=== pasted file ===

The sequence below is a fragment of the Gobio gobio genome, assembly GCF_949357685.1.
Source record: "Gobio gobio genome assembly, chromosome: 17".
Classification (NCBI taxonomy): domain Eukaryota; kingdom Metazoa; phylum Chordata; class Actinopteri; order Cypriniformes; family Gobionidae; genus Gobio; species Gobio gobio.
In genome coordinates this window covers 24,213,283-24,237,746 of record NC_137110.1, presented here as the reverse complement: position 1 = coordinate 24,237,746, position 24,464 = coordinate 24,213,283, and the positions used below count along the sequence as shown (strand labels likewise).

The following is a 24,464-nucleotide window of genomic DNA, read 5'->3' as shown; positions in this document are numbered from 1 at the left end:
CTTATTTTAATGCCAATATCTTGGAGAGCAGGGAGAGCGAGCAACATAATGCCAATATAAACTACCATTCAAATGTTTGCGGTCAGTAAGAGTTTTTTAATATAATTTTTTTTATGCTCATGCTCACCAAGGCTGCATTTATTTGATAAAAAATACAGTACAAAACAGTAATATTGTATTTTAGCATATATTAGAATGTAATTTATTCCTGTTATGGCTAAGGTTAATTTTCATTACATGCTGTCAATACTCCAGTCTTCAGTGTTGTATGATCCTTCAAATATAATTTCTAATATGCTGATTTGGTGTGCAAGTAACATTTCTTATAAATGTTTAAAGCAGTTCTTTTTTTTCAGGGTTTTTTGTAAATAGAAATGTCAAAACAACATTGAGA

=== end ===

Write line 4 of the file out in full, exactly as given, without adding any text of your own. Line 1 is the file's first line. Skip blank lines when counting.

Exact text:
In genome coordinates this window covers 24,213,283-24,237,746 of record NC_137110.1, presented here as the reverse complement: position 1 = coordinate 24,237,746, position 24,464 = coordinate 24,213,283, and the positions used below count along the sequence as shown (strand labels likewise).